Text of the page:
Data Clean Rooms and the age of the aspiring walled garden

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Increased regulation and changes in the data privacy landscape are creating new challenges for brands, agencies and advertisers, which is driving up the prominence of data clean rooms.

Data clean room technology helps publishers and content platforms keep their first person user data private when brands and agencies advertise their products and services on those platforms.   

Here, Vlad Stesin, co-founder and CSO of data collaboration and clean room company, Optable, explains why advertisers should be looking into the technology amid the rise of so-called walled gardens on the web.

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Vlad Stesin, Optable.

No-one with an interest in digital media can have missed the increasing prevalence of the walled garden.

According to eMarketer, at least 70% of digital ad spending goes to Google, Facebook and Amazon, the three most prominent walled-gardeners, while numerous relatively smaller publishers are also encircling their assets and commodifying their rich data in all manner of ways.

Large or comparatively small, there are two main components to a modern media walled garden: quality owned and operated inventory on the one hand, and quality consented audience data on the other.

A modern walled garden in possession of assets like these will not, of course, sell this data or frivolously offer direct access to its inventory to a third party.

Instead, it will do everything it can to protect access to that inventory and maintain its premium quality – although, in some cases, lesser inventory with little or no data may be funnelled through other distribution channels, such as ad exchanges.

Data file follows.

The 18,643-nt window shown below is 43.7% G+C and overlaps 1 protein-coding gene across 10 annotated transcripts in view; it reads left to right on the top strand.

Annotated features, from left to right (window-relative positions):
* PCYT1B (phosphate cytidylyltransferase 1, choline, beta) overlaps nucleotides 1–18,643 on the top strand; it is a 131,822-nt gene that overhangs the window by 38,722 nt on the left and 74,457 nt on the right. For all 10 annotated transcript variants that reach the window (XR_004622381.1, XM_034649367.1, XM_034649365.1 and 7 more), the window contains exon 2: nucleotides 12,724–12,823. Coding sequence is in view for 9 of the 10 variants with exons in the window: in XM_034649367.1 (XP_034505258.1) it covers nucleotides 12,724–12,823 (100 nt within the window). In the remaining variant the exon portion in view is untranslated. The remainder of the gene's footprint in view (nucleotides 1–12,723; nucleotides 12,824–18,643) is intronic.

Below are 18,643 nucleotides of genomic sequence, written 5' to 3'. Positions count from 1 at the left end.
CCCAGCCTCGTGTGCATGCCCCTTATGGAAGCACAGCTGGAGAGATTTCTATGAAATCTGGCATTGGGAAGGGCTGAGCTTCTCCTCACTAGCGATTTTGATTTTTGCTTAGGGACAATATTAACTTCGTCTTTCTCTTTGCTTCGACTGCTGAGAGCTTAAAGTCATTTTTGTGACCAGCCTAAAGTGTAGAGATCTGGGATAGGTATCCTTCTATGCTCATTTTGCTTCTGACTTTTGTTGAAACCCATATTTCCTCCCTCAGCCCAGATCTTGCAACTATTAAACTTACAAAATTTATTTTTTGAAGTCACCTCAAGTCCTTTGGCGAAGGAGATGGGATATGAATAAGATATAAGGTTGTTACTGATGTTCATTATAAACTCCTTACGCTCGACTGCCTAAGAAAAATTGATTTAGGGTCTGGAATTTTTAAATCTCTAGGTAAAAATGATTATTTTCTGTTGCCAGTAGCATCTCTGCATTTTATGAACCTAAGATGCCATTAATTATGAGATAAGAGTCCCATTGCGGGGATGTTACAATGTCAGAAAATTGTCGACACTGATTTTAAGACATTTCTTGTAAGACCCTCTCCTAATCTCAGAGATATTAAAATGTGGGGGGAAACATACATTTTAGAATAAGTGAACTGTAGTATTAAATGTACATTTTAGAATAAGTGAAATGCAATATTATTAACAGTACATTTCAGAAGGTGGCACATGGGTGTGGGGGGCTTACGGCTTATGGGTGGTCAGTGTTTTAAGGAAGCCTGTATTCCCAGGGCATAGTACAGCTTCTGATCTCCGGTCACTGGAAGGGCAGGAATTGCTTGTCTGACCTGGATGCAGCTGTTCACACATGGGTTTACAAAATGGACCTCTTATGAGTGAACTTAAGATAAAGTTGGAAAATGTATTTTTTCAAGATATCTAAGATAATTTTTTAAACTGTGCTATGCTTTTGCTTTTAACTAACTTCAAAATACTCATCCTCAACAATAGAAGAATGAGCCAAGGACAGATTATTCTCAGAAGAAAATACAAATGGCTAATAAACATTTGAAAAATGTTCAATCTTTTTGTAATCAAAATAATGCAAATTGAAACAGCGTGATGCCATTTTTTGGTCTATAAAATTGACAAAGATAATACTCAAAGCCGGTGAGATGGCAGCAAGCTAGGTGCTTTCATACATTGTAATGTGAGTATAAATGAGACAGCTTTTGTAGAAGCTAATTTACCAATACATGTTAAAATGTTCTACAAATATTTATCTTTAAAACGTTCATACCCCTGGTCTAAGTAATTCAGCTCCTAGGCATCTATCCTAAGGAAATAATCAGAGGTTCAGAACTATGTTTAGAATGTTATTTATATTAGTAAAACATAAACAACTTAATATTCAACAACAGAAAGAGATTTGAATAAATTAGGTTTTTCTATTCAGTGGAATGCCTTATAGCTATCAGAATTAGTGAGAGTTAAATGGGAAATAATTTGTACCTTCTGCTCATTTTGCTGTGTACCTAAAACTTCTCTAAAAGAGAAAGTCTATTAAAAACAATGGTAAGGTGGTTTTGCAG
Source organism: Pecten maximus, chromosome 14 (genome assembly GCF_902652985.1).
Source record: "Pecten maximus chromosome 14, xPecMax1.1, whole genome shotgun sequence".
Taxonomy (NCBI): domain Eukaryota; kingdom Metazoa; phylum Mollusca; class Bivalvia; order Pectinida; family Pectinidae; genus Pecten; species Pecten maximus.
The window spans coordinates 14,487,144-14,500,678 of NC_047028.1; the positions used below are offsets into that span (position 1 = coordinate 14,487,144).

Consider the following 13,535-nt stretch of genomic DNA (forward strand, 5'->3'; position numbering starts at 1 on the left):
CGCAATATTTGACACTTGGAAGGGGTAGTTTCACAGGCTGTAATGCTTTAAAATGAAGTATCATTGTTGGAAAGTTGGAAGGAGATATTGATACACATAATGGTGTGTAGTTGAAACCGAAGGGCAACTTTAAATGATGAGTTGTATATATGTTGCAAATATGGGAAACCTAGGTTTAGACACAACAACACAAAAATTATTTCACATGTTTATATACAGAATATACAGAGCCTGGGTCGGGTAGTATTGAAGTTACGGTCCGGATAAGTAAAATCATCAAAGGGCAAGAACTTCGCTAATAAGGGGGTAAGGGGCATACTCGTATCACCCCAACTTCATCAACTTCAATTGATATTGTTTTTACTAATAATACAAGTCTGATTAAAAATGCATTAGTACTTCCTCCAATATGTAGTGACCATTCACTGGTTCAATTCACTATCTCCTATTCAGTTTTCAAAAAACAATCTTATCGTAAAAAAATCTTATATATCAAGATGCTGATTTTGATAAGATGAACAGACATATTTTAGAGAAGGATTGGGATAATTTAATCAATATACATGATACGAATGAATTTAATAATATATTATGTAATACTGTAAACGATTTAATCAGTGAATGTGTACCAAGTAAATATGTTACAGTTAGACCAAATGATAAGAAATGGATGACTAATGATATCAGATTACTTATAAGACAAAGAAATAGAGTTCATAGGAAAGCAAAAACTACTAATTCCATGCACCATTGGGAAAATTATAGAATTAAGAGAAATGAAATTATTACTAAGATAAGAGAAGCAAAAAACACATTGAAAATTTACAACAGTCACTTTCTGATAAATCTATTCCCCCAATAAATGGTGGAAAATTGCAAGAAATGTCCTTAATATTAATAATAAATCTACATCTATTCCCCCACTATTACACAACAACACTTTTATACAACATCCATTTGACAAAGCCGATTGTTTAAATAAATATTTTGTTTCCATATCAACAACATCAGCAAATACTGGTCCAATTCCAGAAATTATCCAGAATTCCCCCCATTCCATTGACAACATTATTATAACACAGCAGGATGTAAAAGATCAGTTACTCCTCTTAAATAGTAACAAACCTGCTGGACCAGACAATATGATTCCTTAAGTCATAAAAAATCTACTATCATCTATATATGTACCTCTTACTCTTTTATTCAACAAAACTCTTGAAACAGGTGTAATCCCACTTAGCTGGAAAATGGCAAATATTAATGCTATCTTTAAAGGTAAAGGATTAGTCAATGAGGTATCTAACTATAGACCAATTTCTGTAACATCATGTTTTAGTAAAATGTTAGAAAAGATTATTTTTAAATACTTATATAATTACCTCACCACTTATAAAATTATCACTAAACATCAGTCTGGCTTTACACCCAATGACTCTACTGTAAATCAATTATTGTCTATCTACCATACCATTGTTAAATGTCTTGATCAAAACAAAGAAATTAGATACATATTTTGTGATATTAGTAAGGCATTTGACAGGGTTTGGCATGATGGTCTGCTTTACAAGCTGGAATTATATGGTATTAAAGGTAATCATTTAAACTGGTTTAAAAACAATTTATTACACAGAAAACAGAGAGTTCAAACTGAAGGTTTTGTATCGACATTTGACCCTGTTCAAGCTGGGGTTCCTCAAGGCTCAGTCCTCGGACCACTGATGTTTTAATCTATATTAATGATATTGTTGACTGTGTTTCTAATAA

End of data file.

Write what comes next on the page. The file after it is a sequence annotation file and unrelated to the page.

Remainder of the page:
The appeal of independence

Today’s advertisers – whether that means brands with in-housed media departments or just the traditional agency representatives – have to contend with the rising number of walled gardens and the complexity of managing the fragmentation they create.

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Walled gardens: Clean data rooms could provide advertisers with a key.

In many ways, the situation marks a return to the pre-programmatic era, when it was extremely hard to achieve scale for quality targeted inventory, and holistic measurement – even simple reach and frequency reporting, let alone cross-publisher attribution – was, like now, increasingly hard to come by. Just talk to the folks who plan CTV campaigns across multiple CTV publishers.

Most of the time they have to fly blind – the only way to get representative results is by spending as much as possible with a single publisher.

In a context like this, it is clear that the reason we hear so much about data clean rooms is only partly because of the deprecation of cookies and MAIDs – although those are clearly important facts of life right now.

But it’s also because, as we have discussed, more and more operators are building their own walled gardens.

To a degree, this building spree has been precipitated by technological and legislative changes related to privacy. But more importantly, it is a reflection of the commercial opportunity that stems from independence and the ability to determine your own destiny.

Walled gardens are here to stay – how should advertisers engage?

And if this sprawling neighbourhood of well-defended data havens is to work for both advertisers and data owners, walled gardens must enable data matching for activation and measurement.

As a result of years of experimentation, established, dominant walled gardens have already realised this and made the necessary accommodations.

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Evolving: Many dominant walled gardens are getting on with enhancing their clean room tech.

From now on, and into the future, all aspiring walled gardens will need to do the same, and data clean rooms (DCRs) are one of the ways they will do it.

We’re still in the infancy of the evolution of DCRs. However, ultimately privacy-enhancing technologies (PETs) implemented by DCRs offer solutions to a range of problems that stem from the fragmentation created by the boom in wall gardens.

As standards such as IAB’s OPJA (Open Private Join & Activation) specification keep evolving and adapting to more and more use cases, a part of the ecosystem will be rebuilt into a new liquid market of addressable and measurable inventory.

The importance of the data clean room approach for aspiring walled gardens is now evident.

DCRs provides ways to securely plan, activate and measure ad campaigns without sacrificing a publisher’s independence, and without jeopardising user privacy by donating data to third parties.

The age of the walled garden is well and truly upon us, and the data is no longer solely in the hands of the tech giants.

All that remains for advertisers and publishers is to make this world work for them.